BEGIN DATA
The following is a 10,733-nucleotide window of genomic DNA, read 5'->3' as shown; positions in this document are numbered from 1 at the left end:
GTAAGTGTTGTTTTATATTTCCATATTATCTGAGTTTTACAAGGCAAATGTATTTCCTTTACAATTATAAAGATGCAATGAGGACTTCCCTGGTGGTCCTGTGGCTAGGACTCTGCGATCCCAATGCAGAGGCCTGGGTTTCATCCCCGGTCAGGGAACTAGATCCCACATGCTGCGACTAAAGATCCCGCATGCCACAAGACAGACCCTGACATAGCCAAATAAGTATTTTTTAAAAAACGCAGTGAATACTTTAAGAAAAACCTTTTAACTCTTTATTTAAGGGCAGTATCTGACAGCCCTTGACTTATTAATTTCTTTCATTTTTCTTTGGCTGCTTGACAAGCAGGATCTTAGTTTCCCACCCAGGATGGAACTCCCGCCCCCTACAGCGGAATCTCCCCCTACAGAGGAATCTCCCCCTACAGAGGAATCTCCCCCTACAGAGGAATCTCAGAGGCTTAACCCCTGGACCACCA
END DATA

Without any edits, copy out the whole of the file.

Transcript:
The following is a 10,733-nucleotide window of genomic DNA, read 5'->3' as shown; positions in this document are numbered from 1 at the left end:
GTAAGTGTTGTTTTATATTTCCATATTATCTGAGTTTTACAAGGCAAATGTATTTCCTTTACAATTATAAAGATGCAATGAGGACTTCCCTGGTGGTCCTGTGGCTAGGACTCTGCGATCCCAATGCAGAGGCCTGGGTTTCATCCCCGGTCAGGGAACTAGATCCCACATGCTGCGACTAAAGATCCCGCATGCCACAAGACAGACCCTGACATAGCCAAATAAGTATTTTTTAAAAAACGCAGTGAATACTTTAAGAAAAACCTTTTAACTCTTTATTTAAGGGCAGTATCTGACAGCCCTTGACTTATTAATTTCTTTCATTTTTCTTTGGCTGCTTGACAAGCAGGATCTTAGTTTCCCACCCAGGATGGAACTCCCGCCCCCTACAGCGGAATCTCCCCCTACAGAGGAATCTCCCCCTACAGAGGAATCTCCCCCTACAGAGGAATCTCAGAGGCTTAACCCCTGGACCACCA